As many of you probably know, I have been going to Molokai to work at the Humane Society there off and on since we’ve lived in Hawaii. Molokai Humane Society has been working with the National Park Service in Kalaupapa to put together a spay/neuter clinic for the feral and stray cats in the settlement. Myself and several other veterinarians and helpers traveled to the settlement for our first volunteer effort in September 2012.
A brief history of Kalaupapa: it is on an isolated peninsula on the north shore of Molokai. There is a 1700 ft cliff separating the peninsula from the rest of the island. In 1865, the Kingdom of Hawaii elected to send all persons afflicted with Hansen’s Disease or leprosy to this peninsula for isolation and to try and prevent the spread of the disease. All previous residents were evicted. At first the patients/victims were dropped off on the windward coast in the village of Kalawao. There were no facilities for them and the stories of the situation for the patients are pretty outrageous. Eventually nurses, mostly nuns, and other clergy moved to the peninsula to help care for the patients. Father Damien is the most well-known, though many spent longer amounts of time (Father Damien succumbed to the disease himself) and did much work as well. Over time, more development was pursued on the leeward side of the island which is more protected. Once water supply to the new settlement of Kalaupapa was established, most of the patients were moved. With the introduction of sulfone drugs in the late 1940’s, Hansen’s disease could finally be cured. Restrictions were lifted over time, and in 1969 the old laws were finally abolished. Many of the patients, however, elected to stay in Kalaupapa where several still live to this day. Kalaupapa National Historic Park was established in 1980.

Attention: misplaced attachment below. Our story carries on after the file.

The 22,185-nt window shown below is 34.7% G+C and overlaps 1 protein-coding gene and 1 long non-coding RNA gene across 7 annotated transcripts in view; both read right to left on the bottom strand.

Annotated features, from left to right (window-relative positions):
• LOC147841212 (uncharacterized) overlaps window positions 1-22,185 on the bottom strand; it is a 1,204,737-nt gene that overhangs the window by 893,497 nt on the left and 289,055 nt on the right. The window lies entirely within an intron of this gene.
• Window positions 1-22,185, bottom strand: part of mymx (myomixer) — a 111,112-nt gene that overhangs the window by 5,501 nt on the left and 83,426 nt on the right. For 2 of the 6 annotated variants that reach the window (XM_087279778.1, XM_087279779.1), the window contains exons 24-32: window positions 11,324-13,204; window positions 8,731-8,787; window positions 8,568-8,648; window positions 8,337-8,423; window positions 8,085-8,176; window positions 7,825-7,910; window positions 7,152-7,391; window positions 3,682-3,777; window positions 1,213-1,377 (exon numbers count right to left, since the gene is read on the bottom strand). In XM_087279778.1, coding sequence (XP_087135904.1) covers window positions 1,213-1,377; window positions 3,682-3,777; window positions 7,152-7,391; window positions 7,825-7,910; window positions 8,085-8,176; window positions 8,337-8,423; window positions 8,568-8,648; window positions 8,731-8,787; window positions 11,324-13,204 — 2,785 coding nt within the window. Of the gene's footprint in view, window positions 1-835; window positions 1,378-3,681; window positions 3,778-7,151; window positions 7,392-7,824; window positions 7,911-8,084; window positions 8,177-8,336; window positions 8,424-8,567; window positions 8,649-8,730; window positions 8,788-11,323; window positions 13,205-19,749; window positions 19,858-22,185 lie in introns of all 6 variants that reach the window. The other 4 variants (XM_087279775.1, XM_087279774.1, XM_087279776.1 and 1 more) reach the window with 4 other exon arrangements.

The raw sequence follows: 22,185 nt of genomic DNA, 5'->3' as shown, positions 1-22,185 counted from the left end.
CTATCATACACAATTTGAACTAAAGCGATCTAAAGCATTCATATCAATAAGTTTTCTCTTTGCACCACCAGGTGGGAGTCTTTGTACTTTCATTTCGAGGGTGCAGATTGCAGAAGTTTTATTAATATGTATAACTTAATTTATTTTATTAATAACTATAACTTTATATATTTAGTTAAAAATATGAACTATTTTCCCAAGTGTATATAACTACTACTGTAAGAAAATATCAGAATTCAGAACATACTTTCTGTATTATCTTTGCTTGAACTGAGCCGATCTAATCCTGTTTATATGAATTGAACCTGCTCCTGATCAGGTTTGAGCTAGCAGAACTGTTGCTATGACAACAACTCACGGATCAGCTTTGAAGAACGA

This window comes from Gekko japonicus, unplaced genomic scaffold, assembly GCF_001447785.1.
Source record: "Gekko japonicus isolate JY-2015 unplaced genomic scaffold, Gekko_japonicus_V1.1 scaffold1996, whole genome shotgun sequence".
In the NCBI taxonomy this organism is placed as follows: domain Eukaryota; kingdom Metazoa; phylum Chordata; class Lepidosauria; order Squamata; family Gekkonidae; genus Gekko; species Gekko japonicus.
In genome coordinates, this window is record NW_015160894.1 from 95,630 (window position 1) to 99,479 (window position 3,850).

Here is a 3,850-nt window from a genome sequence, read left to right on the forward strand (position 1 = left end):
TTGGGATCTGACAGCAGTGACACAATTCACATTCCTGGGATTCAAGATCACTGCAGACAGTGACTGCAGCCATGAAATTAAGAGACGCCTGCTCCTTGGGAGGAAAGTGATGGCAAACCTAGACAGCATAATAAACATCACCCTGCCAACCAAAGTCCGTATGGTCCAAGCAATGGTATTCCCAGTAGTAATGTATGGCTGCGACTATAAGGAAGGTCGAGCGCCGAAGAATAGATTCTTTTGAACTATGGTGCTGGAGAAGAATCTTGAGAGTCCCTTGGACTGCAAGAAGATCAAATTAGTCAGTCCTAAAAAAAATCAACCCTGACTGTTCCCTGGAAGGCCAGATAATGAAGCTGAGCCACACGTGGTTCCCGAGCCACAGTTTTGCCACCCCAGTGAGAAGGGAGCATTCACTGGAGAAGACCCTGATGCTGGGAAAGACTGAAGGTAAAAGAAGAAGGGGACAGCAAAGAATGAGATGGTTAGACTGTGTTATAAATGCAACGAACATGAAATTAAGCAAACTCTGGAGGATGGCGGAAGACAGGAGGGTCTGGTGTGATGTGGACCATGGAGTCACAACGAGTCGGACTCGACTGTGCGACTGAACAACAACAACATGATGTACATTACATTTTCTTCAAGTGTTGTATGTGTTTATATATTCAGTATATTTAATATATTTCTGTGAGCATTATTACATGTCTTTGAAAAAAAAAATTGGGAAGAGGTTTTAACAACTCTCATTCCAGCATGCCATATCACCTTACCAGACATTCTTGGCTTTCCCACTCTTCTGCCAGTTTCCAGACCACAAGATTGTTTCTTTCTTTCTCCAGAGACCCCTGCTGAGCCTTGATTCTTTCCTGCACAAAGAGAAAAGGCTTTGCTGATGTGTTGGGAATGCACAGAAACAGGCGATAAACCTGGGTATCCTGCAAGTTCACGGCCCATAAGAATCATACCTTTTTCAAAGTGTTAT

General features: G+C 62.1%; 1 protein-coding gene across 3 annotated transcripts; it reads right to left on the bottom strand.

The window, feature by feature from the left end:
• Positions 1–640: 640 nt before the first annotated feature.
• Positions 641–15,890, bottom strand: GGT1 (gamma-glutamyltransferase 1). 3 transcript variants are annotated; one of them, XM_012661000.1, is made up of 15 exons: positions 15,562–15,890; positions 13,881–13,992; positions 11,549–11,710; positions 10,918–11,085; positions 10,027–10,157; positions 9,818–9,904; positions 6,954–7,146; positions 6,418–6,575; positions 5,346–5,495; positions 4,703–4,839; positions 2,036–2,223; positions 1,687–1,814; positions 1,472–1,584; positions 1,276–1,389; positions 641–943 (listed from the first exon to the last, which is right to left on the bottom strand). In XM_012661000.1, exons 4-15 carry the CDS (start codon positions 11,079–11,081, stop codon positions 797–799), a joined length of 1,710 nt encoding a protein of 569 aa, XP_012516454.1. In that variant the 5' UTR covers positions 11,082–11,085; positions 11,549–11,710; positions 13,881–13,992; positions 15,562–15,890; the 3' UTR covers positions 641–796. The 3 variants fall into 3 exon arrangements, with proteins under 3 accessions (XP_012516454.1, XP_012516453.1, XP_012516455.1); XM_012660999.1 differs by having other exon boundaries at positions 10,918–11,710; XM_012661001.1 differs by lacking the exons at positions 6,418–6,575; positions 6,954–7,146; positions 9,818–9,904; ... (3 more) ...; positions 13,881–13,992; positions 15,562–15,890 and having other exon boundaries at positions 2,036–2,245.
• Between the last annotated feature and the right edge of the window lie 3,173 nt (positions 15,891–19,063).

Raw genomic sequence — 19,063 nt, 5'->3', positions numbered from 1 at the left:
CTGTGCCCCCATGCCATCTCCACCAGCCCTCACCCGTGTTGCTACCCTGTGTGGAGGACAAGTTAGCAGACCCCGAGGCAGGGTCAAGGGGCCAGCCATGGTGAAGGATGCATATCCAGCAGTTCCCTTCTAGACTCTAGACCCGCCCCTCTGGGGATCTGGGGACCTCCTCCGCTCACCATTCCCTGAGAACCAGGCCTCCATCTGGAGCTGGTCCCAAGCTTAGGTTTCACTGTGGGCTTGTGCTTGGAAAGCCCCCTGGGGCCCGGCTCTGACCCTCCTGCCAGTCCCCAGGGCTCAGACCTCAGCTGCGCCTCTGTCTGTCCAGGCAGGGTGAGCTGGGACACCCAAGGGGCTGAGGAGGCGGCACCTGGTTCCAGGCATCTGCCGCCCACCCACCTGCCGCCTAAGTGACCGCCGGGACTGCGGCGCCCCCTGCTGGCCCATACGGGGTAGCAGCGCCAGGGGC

A group of volunteers went down to spay and neuter some of the many cats in the settlement. Dr Morgan and Hoala are with the Molokai Humane Society and Janie is a volunteer with MoHS. Dr Eileen and I came over from Maui and Oahu. Paul Hosten is a naturalist with the National Park Service and was our host. A few NPS volunteers helped to trap and a wonderful nurse on the island helped us with prep and supplies. There have been past efforts at trap/neuter/return at the settlement, and about half of the cats we trapped were previously neutered. Luckily they were ear notched or tipped, so we could release them without needing to administer any drugs. Our project was well-received and we have been invited back to continue our efforts.